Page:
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Rusal Debt Woes Test Mettle of IPO Buyers

Rusal IPO buyers were content to overlook its significant debt problems.

To operate a successful aluminum maker requires secure access to bauxite, the raw material of alumina; cheap energy, by far the dominant manufacturing cost; and dependable customers. United Co. Rusal appears to have all three in abundance, which explains why it is the world’s largest aluminum producer.

But there’s another critical factor: ample financing. And there, Rusal’s controlling shareholder and CEO, Oleg Deripaska, has been struggling. Once the richest of Russia’s oligarchs, Deripaska ran up massive acquisition-related debts in recent years only to have the economic crisis imperil his financial position. In an effort to lighten its debt load, on January 27, Rusal raised $2.24 billion by floating a 10.6 percent stake in an initial public offering on the hot Hong Kong market.The deal, led by BNP Paribas and Credit Suisse, sold out even before the road show hit London. No less of an investment world luminary than John Paulson of $30 billion New York hedge fund Paulson & Co., famous for shorting the subprime market precrash, spent $100 million to buy roughly 4.45 percent of the shares at the offering price of HK$10.80 ($1.39) a share. Other name-droppable investors buying Rusal shares included U.K. financier Nathaniel Rothschild and Robert Kuok Hock Nien, believed to be Southeast Asia’s richest person. The offering reduced Deripaska’s stake in the company, which he owns through a second entity, En+ Group, to 47.59 percent.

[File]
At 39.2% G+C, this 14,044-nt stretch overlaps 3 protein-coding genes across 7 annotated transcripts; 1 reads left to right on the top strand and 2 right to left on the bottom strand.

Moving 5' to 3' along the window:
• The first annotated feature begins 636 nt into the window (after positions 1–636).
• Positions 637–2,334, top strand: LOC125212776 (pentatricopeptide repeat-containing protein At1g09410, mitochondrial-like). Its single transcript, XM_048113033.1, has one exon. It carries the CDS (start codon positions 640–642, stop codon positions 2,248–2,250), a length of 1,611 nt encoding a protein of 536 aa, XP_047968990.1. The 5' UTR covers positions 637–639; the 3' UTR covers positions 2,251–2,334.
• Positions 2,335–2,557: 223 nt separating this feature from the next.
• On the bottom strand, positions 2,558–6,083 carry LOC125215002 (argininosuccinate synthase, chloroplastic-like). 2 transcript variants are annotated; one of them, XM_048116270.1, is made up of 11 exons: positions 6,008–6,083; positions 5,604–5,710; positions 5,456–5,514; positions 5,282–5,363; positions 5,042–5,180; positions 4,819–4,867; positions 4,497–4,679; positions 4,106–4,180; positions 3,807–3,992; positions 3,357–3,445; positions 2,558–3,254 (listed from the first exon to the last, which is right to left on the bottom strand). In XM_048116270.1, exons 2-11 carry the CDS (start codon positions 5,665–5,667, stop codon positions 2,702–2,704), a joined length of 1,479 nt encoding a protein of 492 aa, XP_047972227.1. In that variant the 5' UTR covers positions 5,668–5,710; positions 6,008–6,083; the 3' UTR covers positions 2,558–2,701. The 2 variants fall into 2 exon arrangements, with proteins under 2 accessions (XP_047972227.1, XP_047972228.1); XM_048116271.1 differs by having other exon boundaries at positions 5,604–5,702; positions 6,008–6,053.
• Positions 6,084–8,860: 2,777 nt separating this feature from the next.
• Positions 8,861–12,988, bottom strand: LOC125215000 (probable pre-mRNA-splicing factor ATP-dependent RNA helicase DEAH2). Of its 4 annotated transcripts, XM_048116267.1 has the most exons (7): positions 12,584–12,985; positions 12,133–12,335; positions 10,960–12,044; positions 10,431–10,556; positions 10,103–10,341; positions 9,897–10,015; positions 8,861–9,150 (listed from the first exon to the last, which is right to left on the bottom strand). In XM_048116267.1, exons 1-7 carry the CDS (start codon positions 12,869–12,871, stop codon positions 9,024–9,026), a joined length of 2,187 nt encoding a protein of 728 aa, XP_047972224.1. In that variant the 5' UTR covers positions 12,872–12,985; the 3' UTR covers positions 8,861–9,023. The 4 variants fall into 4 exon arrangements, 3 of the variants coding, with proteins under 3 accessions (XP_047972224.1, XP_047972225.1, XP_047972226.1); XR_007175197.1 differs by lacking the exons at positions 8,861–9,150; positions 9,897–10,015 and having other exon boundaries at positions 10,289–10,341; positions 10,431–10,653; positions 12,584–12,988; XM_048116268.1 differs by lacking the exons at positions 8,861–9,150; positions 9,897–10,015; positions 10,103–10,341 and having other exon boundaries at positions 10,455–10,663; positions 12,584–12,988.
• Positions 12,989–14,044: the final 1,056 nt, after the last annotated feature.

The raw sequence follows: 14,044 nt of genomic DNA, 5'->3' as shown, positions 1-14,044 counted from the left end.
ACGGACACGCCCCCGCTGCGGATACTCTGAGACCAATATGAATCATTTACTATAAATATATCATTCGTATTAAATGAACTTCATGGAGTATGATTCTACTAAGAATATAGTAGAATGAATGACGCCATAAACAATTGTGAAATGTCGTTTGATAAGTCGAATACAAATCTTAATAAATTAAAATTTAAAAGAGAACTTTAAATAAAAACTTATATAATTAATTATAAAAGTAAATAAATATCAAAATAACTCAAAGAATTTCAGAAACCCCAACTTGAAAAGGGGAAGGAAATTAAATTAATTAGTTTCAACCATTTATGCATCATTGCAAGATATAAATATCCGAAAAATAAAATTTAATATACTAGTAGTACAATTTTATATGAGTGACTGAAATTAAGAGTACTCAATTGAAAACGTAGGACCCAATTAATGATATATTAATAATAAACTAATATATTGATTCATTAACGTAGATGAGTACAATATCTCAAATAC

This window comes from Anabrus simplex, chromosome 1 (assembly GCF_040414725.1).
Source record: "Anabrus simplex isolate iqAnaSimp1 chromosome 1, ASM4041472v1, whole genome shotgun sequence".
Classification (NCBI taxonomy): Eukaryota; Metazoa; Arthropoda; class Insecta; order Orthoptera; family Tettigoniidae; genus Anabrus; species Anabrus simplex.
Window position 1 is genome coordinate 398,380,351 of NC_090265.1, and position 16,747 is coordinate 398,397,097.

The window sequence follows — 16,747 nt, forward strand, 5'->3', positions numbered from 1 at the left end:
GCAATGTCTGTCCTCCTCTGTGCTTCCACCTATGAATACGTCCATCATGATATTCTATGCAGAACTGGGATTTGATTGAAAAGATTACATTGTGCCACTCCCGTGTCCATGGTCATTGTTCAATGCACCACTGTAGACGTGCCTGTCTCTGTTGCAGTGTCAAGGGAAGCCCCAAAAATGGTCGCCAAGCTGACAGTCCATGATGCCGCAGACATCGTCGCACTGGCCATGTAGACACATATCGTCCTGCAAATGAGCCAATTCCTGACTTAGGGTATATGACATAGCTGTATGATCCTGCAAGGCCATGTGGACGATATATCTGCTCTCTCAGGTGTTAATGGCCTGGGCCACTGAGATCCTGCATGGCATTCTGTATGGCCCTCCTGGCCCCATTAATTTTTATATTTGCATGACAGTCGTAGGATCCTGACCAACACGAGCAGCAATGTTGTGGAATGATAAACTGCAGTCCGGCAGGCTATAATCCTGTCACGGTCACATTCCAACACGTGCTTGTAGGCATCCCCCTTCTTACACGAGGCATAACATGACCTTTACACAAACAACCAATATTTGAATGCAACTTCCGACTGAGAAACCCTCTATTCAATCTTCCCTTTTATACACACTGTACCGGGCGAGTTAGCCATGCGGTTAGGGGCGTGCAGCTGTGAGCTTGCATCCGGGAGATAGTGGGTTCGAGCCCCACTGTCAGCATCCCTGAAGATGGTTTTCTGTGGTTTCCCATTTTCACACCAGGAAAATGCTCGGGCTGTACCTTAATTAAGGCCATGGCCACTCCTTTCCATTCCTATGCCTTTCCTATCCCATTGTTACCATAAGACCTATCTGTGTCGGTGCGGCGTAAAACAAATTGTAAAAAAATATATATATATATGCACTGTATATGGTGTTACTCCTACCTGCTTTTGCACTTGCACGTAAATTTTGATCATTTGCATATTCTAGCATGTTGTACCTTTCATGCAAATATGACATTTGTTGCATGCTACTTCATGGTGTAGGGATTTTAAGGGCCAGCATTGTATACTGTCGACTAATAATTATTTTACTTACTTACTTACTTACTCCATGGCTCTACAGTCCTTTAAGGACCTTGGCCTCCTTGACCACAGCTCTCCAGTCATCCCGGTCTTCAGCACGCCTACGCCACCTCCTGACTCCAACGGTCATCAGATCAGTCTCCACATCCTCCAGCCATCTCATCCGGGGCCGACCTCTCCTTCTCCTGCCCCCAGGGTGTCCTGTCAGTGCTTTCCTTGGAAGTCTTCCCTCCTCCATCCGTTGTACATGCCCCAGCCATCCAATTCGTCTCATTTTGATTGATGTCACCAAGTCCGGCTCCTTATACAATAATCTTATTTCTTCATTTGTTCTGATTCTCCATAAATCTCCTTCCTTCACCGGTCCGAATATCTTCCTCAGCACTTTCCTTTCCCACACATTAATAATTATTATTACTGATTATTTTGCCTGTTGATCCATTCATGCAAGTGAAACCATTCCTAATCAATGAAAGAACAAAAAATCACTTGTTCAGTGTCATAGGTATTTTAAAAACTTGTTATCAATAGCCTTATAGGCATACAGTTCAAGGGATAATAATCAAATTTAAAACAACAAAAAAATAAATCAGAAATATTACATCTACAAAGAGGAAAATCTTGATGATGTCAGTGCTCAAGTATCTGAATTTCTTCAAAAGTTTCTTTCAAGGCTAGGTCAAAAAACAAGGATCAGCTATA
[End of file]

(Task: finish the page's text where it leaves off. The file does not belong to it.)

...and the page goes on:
Yet a few critics suggest that the Russian company may be a little like aluminum itself: shiny but more fragile than it looks. “You’ve got overlapping macro factors that UC Rusal appears poised to benefit from,” allows Andrew Barber, a strategist with Corning, New York, research and asset management boutique Waverly Advisors, which pays close attention to industrial commodities. But when you look behind the aluminum curtain, Barber says, “the company’s financials, to the extent that they are even disclosed, are positively terrifying.”

Rusal’s debt of $14.9 billion at the time of the IPO is certainly eye-opening. In late 2009 the company restructured its then–$16.8 billion in debt; according to the IPO prospectus, it continues to have significant debt and “is subject to stringent covenants and repayment schedules that severely limit its operations and ability to incur new financing.” Although the 2009 restructuring extended the maturity of much of the debt to 2013, Rusal was due to repay a $4.5 billion loan from Russia’s state-owned Vnesheconombank by October 29. If it can’t extend, repay or refinance that loan, the prospectus warns, it “may cease to continue as a going concern.”

In bold red letters the prospectus notes that Rusal does not, in fact, meet the profitability test to list on the Hong Kong exchange but was granted an exception because of its large market cap and revenue ($3.8 billion in 2009’s first half). Hong Kong regulators simply excluded retail investors from the offering. Veteran hedge fund manager John Horseman of Horseman Capital Management devoted his January market commentary to the Rusal IPO. Horseman homed in on the Tolstoyan length of Rusal’s prospectus. “Running to no less than 1,248 pages,” he wrote, “it exceeds even the summary notes at [former Enron CEO Jeffrey] Skilling’s trial. For a business which processes raw bauxite into alumina and then refines this into finished aluminum ingots, clearly there is more than just the company which is under discussion.”

Buyers may have been content to overlook Rusal’s debt problems and transparency issues because of the bull market in emerging-markets stocks and commodities, Horseman says — “and who knows? They could be right, at least for now.”

The market, however, seems to share some of his skepticism. Rusal’s shares opened trading below the IPO price, at HK$9.84, and fell further, to HK$8.02, late last month.

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